Successful Seattle drug treatment program looks to expand across King County
BURIEN, Wash. -- Standing before the crowd of King County’s top politicians and criminal justice leaders, Johnny Bousquet looked at his counselor, Steven Bass.
Bousquet, a musician, said Bass and his co-workers saved his life – a life he said plenty of people had given up on.
“Everybody gave up on me, nobody wanted anything to do with me,” Bousquet said Tuesday.
Bousquet recalled his more than five-year journey with the crowd gathered outside the King County Sheriff’s Office Burien precinct Tuesday morning. Five years ago he was addicted to methamphetamine and other drugs when Seattle police approached him.
“I was downtown selling crack and I sold crack to an undercover cop,” Bousquet said.
When the officers told him they wanted to help, he thought it was a joke, or they were trying to get him to rat out his friends.
“They had me red-handed and two hours later I’m on my way to rehab,” Bousquet said.
Within days, Bousquet met with Law Enforcement Assisted Diversion (LEAD) staff in their Belltown office. He said they linked him with treatment for his drug addiction and mental health issues.
Since the one-of-a-kind program was created by Seattle police and local criminal justice leaders, nearly 600 people have worked with LEAD staff, said Lisa Daugaard, of the King County’s Public Defender Association. In exchange for joining the program, Bousquet and the others traded in criminal prosecution for the help they need.
“LEAD provides a way for police officers and others to steer people into community-based care, without going through arrests and court appearances,” said King County Executive Dow Constantine.
On Tuesday, Constantine announced more than $3 million of funding to expand the program beyond Seattle. Burien Mayor Jimmy Matta, who spoke at the same news conference, said he wants the program in his town.
King County Prosecutor Dan Satterberg said the program works.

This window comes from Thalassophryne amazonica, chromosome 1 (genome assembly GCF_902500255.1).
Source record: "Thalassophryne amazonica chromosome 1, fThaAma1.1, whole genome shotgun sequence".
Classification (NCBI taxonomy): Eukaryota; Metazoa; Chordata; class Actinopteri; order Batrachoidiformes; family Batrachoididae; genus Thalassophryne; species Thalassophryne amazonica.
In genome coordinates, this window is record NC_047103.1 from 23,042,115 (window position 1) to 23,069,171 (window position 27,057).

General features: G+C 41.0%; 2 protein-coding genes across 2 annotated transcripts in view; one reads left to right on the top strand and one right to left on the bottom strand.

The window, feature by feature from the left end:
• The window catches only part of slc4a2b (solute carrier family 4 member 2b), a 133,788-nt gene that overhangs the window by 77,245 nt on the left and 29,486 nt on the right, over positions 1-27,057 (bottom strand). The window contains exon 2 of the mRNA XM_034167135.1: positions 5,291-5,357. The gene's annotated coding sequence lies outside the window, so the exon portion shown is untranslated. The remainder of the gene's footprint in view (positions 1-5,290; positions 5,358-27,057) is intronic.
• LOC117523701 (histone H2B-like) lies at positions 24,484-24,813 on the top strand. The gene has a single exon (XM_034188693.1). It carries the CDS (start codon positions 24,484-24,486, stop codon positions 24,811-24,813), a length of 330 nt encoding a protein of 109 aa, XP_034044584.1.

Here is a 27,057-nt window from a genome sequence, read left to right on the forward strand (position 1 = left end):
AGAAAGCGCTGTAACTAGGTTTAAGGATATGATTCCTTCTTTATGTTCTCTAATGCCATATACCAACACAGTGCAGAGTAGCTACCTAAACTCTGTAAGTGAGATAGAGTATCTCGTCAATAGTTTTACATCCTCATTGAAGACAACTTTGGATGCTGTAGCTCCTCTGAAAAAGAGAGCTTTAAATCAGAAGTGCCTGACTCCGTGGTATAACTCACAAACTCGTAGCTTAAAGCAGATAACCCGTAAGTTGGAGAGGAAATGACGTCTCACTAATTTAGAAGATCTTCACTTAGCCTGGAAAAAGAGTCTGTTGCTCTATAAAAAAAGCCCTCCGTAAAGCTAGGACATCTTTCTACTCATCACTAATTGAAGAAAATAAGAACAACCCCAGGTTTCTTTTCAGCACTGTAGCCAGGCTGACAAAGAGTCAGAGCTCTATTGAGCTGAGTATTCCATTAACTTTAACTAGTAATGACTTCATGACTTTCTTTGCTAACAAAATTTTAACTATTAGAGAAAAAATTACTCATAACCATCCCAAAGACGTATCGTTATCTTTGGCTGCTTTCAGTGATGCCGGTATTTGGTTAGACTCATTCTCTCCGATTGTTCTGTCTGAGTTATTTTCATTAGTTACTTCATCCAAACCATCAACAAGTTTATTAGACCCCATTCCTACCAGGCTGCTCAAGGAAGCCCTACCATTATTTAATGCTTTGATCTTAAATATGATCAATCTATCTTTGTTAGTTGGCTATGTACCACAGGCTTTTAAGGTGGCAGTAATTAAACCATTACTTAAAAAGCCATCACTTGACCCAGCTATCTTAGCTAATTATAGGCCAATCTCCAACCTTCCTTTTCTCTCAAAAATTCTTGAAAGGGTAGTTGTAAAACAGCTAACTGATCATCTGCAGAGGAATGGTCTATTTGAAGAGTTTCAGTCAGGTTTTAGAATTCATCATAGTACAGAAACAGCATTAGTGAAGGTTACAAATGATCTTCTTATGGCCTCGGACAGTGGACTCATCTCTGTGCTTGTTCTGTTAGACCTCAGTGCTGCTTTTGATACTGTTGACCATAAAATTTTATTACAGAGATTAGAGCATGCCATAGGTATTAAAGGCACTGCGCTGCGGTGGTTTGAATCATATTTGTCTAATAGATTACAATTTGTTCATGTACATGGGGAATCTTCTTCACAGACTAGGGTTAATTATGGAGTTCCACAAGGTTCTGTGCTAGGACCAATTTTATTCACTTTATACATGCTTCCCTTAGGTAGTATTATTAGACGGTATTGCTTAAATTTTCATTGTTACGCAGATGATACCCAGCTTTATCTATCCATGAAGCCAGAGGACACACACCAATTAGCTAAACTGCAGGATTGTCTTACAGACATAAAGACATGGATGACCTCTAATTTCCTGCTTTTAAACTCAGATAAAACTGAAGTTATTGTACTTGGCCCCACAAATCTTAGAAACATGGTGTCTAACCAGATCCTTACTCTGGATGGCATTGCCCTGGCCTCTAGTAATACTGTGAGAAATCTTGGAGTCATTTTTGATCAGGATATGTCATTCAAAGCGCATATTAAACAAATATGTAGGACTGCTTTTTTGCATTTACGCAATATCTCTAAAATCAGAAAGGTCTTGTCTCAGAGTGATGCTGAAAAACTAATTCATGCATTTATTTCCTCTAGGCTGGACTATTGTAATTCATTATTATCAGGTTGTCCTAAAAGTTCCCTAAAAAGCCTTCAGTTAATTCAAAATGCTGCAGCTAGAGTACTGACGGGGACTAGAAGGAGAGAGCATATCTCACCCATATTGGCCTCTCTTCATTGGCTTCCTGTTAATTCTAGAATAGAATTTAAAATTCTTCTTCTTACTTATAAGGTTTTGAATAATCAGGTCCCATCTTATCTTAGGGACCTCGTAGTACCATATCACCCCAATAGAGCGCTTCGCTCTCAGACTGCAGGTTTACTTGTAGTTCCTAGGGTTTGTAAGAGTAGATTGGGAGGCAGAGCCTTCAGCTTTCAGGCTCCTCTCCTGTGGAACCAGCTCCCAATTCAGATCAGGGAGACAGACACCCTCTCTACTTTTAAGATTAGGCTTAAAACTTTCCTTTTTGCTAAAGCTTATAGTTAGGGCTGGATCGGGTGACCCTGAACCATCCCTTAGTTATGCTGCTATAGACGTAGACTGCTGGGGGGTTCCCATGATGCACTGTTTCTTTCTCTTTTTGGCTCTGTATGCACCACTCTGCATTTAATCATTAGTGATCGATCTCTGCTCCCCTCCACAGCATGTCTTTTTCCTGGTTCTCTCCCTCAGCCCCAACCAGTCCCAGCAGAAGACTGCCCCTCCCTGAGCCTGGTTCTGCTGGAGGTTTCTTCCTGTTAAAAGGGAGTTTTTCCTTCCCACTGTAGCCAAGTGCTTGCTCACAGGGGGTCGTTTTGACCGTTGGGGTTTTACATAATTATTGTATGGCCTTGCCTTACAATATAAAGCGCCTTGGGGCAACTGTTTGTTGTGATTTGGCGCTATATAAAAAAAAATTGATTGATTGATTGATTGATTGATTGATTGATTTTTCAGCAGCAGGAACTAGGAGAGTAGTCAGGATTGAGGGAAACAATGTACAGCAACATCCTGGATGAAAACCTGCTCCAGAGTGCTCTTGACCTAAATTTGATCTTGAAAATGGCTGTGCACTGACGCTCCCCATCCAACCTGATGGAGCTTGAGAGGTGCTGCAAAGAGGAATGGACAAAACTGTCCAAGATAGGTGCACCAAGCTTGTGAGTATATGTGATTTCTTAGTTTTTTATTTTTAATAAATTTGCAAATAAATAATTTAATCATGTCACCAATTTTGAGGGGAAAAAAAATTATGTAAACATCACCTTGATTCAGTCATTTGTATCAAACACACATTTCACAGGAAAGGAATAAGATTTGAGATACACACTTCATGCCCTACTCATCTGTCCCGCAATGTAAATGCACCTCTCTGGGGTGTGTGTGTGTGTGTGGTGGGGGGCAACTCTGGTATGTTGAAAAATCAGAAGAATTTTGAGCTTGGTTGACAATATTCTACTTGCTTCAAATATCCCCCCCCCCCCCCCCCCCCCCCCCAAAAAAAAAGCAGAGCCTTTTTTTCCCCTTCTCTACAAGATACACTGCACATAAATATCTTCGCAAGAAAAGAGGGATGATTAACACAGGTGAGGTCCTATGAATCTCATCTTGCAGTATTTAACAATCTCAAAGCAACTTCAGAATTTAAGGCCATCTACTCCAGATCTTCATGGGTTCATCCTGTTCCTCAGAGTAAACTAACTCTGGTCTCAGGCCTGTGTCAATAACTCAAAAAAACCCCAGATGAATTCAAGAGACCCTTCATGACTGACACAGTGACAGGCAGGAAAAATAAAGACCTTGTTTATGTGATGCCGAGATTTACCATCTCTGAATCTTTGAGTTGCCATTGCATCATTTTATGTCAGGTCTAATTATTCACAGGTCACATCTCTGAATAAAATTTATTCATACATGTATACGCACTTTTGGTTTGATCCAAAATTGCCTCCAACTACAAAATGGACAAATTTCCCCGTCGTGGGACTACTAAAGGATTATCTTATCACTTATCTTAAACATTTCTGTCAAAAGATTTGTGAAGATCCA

“We know that imprisoning people who had drug addictions doesn’t make them better,” Satterberg said.
Satterberg announced Tuesday that his office will stop prosecuting people caught with a gram or less of street drugs. He said it’s something they’ve been doing in parts of Seattle where the LEAD program is in full swing, but it will now be done countywide. He said this will impact about 1,000 cases a year.
Constantine said if LEAD is expanded to Burien, roughly 100 people will enter the program in the next year. County leaders believe two other South King County cities will also join the program.
The $3.1 million that Constantine mentioned will come from the Mental Illness and Drug Dependency fund, which is paid for through a 0.1 percent sales tax, according to the county.
The LEAD program will also grow in Seattle; $4 million is budgeted for 2019 and 2020, according to King County.
Bass, who works out of the Belltown office, said having a one size fit all approach for people battling drug addiction doesn’t work.
“We meet people where they’re at and we do what they want to do,” Bass said. “We go with them on their journey.”
Bousquet told the crowd Tuesday that LEAD staff dusted him off and picked him on his bumpy road that has culminated in nearly eight months of sobriety.
“I used to be somebody before I was a drug addict and because of them I’m somebody again,” Bousquet said.